Toll-like receptor 3 (TLR3) is a type I transmembrane glycoprotein that contributes to the innate immune response, recognizing distinct pathogen-associate molecular patterns (PAMPs) and damage-associate molecular patterns (DAMPs) (1,2). The TLR family member TLR3 specifically recognizes and binds double-stranded RNA (dsRNA) from viruses and the synthetic analog polyriboinosinic:polyribocytidylic acid (poly(I:C)) (1-5). TLR3 is typically expressed in the endosomes of innate immune cells including macrophages, natural killer (NK) cells, and dendritic cells (DCs) (1-5). TLR3 is also localized on the cell surface of fibroblasts, epithelial cells, and vascular endothelial cells (1-5). The human TLR3 protein is 904 amino acids (aa) in length with a theoretical molecular weight (MW) of 104 kDa (6). It consists of a 23 aa signal sequence, a horseshoe-shaped 681 aa extracellular domain (ECD) containing 23 leucine-rich repeats (LRRs), a 21 aa helical transmembrane domain, and a 179 aa cytoplasmic region containing a Toll/IL-1 receptor (TIR) domain (1,6). Upon ligand binding, TLR3-ECD dimerizes and the adapter protein TIR-domain-containing adapter inducing interferon-beta (TRIF/TICAM1) is recruited (1-5). TRIF interacts with tumor necrosis factor receptor-associated factor 3 (TRAF3) and TRAF6 and results in a signal transduction cascade involving activation of transcription factors interferon regulatory factor 3 (IRF3), IRF7, nuclear factor-kappaB (NF-kappaB), and activation protein-1 (AP-1) (1-5). Transcription factors translocate to the nucleus, driving type I interferon (IFN) production, secretion of pro-inflammatory cytokines, and tumor regression (1-5). Furthermore, TRIF can also interact with receptor-interacting serine-threonine kinase 1 (RIP1) and RIP3 leading to reactive oxygen species (ROS) production and apoptosis (1,2,5). Conversely, NF-kappaB transcription can also promote chemokine production and promote the WNT pathway associated with stemness and pro-tumorigenic properties (1,5).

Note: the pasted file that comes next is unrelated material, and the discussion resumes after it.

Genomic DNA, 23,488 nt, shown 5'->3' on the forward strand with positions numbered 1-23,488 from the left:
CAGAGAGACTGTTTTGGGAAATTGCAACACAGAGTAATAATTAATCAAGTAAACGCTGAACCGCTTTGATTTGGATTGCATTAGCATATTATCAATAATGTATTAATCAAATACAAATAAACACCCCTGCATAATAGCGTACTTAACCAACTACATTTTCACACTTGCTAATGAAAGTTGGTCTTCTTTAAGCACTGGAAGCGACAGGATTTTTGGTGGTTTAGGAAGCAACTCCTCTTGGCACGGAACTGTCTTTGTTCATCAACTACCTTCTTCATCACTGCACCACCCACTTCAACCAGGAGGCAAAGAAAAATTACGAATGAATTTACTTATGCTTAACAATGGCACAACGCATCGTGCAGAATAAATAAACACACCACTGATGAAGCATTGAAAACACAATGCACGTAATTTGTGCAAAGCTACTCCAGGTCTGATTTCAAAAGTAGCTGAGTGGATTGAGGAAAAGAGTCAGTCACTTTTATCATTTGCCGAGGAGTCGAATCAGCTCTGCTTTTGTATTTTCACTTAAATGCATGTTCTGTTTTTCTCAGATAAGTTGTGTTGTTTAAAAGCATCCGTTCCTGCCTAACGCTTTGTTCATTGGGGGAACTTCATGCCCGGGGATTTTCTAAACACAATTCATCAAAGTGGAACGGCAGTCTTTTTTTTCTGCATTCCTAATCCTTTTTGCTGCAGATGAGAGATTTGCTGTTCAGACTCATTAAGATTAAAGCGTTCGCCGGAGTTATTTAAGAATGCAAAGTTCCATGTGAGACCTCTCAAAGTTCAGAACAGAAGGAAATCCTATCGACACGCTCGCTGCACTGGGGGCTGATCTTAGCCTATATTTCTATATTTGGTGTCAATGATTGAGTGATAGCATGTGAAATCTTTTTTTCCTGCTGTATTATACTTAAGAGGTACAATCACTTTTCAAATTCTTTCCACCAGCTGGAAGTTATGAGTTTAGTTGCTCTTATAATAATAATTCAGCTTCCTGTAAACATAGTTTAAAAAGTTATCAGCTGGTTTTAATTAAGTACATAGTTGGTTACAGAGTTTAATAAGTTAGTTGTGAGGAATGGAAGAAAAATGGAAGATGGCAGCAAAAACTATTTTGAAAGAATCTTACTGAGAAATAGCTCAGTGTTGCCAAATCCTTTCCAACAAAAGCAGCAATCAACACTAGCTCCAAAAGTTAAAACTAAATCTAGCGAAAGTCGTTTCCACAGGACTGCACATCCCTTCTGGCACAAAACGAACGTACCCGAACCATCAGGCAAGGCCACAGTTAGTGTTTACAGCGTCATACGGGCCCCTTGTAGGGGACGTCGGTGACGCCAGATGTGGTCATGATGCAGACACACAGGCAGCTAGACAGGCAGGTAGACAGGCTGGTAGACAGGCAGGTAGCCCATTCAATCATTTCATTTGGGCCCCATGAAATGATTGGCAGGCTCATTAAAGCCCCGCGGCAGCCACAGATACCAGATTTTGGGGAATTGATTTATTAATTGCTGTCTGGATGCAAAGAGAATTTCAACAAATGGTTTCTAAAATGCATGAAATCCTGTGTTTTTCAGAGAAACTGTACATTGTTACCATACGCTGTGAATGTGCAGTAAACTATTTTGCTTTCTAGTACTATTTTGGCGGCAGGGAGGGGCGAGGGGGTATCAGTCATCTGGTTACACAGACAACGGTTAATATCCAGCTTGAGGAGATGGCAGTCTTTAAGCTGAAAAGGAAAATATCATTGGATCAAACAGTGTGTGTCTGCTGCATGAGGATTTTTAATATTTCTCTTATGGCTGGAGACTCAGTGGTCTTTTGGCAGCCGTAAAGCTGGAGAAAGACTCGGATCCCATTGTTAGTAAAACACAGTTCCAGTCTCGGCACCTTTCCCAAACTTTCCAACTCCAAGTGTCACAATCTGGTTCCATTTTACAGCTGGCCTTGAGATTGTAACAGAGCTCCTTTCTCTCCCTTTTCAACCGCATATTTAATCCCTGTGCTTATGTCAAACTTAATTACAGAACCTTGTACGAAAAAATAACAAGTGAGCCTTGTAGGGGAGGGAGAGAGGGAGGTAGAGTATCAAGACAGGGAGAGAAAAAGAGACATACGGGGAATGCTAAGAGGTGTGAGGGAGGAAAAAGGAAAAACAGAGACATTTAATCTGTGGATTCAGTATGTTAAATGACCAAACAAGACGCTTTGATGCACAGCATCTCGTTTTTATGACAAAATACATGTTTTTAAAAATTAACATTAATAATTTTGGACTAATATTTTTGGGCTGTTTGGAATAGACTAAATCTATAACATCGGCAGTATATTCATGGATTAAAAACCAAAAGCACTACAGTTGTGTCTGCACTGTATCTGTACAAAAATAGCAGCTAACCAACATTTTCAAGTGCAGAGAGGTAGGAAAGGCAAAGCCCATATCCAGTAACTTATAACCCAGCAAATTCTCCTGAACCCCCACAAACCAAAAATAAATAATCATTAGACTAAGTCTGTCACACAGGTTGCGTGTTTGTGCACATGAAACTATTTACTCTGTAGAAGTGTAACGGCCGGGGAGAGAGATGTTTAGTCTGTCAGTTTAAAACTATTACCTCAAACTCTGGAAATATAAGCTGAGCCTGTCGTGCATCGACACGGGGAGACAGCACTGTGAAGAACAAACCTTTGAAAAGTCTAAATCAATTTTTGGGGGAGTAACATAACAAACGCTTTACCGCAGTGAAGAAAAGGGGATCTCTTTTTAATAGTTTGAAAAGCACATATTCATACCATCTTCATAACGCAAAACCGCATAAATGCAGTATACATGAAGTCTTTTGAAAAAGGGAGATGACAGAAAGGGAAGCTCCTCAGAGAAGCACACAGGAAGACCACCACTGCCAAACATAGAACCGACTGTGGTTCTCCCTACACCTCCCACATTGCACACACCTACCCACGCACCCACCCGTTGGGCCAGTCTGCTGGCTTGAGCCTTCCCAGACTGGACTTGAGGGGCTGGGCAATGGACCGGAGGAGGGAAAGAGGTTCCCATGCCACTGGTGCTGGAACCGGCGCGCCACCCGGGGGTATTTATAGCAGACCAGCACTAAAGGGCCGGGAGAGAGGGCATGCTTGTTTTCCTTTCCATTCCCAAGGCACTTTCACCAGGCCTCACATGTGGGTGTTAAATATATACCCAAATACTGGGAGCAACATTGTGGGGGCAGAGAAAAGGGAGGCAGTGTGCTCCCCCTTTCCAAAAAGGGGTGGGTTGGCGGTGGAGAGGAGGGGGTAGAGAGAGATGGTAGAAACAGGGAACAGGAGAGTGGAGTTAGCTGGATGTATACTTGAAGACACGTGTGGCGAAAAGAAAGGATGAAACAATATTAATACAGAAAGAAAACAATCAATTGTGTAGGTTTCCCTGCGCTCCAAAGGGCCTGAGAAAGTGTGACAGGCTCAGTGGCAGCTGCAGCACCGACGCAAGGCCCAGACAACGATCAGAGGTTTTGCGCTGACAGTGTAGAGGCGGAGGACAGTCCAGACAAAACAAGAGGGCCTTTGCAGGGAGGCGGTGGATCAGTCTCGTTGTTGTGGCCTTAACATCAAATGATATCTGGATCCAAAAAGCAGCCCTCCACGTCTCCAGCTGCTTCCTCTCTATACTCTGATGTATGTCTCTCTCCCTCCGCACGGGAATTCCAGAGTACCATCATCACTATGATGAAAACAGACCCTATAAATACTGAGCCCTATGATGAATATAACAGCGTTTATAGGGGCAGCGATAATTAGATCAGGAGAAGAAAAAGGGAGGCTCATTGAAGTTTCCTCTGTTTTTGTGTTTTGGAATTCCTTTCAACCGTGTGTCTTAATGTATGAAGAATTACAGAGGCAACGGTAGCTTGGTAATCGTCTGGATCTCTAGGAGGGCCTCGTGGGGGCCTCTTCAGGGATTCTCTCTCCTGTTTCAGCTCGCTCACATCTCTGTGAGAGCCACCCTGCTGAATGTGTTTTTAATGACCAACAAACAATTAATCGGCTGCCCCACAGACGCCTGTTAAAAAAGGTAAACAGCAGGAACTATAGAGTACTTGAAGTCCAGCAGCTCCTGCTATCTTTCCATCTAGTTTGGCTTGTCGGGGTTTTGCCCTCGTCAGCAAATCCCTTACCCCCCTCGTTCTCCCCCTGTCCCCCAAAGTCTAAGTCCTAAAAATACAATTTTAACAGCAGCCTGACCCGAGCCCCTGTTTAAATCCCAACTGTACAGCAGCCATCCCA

Given the role of TLR3 in immune response, its expression or dysfunction has been associated with a number of pathologies from chronic inflammation to autoimmune disorders and cancer (1-5,7). TLR3 is expressed in many cancer types, often related to viral infection, such as cervical cancer, hepatocellular carcinoma (HCC), melanoma, breast cancer, and prostate cancer (1,5). TLR3 signaling has a dual role in cancer, either contributing to pro- or anti-tumor properties depending on the type of cancer (1,5). Therapeutic targeting the TLR3 signaling pathway is under investigation. TLR3 inhibitors or antagonists are being studied for the treatment autoimmune and inflammatory disorders such as of sepsis and atherosclerosis (2,8). TLR3 agonists, either alone or in combination with immune checkpoint inhibitors or therapeutic agents, are being studied as immunotherapeutic treatments of many cancers such as colorectal cancer, prostate cancer, and melanoma (7).
1. Zheng X, Li S, Yang H. Roles of Toll-Like Receptor 3 in Human Tumors. Front Immunol. 2021;12:667454. https://doi.org/10.3389/fimmu.2021.667454
2. Zhuang C, Chen R, Zheng Z, Lu J, Hong C. Toll-Like Receptor 3 in Cardiovascular Diseases. Heart Lung Circ. 2022;S1443-9506(22)00080-4. https://doi.org/10.1016/j.hlc.2022.02.012
3. Bianchi F, Pretto S, Tagliabue E, Balsari A, Sfondrini L. Exploiting poly(I:C) to induce cancer cell apoptosis. Cancer Biol Ther. 2017;18(10):747-756. https://doi.org/10.1080/15384047.2017.1373220
4. Matsumoto M, Seya T. TLR3: interferon induction by double-stranded RNA including poly(I:C). Adv Drug Deliv Rev. 2008;60(7):805-812. https://doi.org/10.1016/j.addr.2007.11.005
5. Muresan XM, Bouchal J, Culig Z, Soucek K. Toll-Like Receptor 3 in Solid Cancer and Therapy Resistance. Cancers (Basel). 2020;12(11):3227. https://doi.org/10.3390/cancers12113227
6. Uniprot (O15455)
7. Le Naour J, Galluzzi L, Zitvogel L, Kroemer G, Vacchelli E. Trial watch: TLR3 agonists in cancer therapy. Oncoimmunology. 2020;9(1):1771143. https://doi.org/10.1080/2162402X.2020.1771143
8. Gao W, Xiong Y, Li Q, Yang H. Inhibition of Toll-Like Receptor Signaling as a Promising Therapy for Inflammatory Diseases: A Journey from Molecular to Nano Therapeutics. Front Physiol. 2017;8:508. https://doi.org/10.3389/fphys.2017.00508